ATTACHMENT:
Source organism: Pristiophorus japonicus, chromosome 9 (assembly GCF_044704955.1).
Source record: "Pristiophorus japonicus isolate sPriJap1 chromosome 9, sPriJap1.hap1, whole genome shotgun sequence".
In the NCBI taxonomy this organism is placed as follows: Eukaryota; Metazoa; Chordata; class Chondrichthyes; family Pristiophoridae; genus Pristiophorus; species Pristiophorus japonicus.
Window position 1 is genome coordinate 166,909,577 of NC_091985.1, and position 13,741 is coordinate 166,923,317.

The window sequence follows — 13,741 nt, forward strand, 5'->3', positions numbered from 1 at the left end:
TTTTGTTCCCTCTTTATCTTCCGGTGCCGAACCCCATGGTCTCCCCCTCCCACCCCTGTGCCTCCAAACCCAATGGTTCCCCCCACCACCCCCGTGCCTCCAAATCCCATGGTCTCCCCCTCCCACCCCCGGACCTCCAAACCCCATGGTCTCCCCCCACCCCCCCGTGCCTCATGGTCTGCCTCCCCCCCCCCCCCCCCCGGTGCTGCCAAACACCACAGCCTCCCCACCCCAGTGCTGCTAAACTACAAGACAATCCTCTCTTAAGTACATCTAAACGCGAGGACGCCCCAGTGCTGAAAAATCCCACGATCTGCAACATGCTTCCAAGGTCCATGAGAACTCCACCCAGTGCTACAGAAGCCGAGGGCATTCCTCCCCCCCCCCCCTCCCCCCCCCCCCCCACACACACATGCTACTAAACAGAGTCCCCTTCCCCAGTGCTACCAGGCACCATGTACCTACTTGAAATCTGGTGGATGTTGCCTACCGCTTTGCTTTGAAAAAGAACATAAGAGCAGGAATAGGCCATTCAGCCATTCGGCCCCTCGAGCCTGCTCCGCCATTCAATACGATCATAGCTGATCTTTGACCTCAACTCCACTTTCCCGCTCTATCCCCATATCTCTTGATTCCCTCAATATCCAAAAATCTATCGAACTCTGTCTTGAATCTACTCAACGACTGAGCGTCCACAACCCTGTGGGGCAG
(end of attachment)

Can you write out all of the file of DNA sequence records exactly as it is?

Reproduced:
Source organism: Pristiophorus japonicus, chromosome 9 (assembly GCF_044704955.1).
Source record: "Pristiophorus japonicus isolate sPriJap1 chromosome 9, sPriJap1.hap1, whole genome shotgun sequence".
In the NCBI taxonomy this organism is placed as follows: Eukaryota; Metazoa; Chordata; class Chondrichthyes; family Pristiophoridae; genus Pristiophorus; species Pristiophorus japonicus.
Window position 1 is genome coordinate 166,909,577 of NC_091985.1, and position 13,741 is coordinate 166,923,317.

The window sequence follows — 13,741 nt, forward strand, 5'->3', positions numbered from 1 at the left end:
TTTTGTTCCCTCTTTATCTTCCGGTGCCGAACCCCATGGTCTCCCCCTCCCACCCCTGTGCCTCCAAACCCAATGGTTCCCCCCACCACCCCCGTGCCTCCAAATCCCATGGTCTCCCCCTCCCACCCCCGGACCTCCAAACCCCATGGTCTCCCCCCACCCCCCCGTGCCTCATGGTCTGCCTCCCCCCCCCCCCCCCCCGGTGCTGCCAAACACCACAGCCTCCCCACCCCAGTGCTGCTAAACTACAAGACAATCCTCTCTTAAGTACATCTAAACGCGAGGACGCCCCAGTGCTGAAAAATCCCACGATCTGCAACATGCTTCCAAGGTCCATGAGAACTCCACCCAGTGCTACAGAAGCCGAGGGCATTCCTCCCCCCCCCCCCTCCCCCCCCCCCCCCACACACACATGCTACTAAACAGAGTCCCCTTCCCCAGTGCTACCAGGCACCATGTACCTACTTGAAATCTGGTGGATGTTGCCTACCGCTTTGCTTTGAAAAAGAACATAAGAGCAGGAATAGGCCATTCAGCCATTCGGCCCCTCGAGCCTGCTCCGCCATTCAATACGATCATAGCTGATCTTTGACCTCAACTCCACTTTCCCGCTCTATCCCCATATCTCTTGATTCCCTCAATATCCAAAAATCTATCGAACTCTGTCTTGAATCTACTCAACGACTGAGCGTCCACAACCCTGTGGGGCAG